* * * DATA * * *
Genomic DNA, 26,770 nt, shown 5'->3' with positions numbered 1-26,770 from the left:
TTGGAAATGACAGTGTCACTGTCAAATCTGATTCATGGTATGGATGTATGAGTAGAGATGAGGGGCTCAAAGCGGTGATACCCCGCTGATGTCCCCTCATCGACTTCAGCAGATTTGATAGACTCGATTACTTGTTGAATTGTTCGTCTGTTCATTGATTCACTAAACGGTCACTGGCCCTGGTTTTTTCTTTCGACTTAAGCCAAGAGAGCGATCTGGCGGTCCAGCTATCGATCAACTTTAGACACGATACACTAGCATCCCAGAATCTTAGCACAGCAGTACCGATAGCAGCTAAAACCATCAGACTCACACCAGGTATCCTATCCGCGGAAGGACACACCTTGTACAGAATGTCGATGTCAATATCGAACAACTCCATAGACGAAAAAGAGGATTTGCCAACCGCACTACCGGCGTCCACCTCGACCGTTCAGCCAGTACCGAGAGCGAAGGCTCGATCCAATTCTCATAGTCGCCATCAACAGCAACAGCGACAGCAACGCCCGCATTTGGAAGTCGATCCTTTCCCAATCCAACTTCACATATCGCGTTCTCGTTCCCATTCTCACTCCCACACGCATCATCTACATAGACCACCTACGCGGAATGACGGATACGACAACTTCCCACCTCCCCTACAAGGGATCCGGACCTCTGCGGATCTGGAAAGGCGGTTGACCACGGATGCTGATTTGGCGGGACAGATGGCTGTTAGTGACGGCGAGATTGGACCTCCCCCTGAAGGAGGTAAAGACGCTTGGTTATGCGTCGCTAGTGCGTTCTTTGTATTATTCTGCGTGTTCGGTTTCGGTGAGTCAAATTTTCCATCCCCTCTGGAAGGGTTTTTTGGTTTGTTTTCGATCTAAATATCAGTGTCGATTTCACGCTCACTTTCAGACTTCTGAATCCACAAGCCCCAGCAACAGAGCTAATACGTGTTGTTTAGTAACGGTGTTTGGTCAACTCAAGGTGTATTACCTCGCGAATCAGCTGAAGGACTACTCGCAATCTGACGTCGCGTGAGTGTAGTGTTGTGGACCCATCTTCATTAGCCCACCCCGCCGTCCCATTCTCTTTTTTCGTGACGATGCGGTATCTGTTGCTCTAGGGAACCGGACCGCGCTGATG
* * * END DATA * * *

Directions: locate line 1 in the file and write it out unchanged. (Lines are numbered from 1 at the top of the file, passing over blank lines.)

Genomic DNA, 26,770 nt, shown 5'->3' with positions numbered 1-26,770 from the left: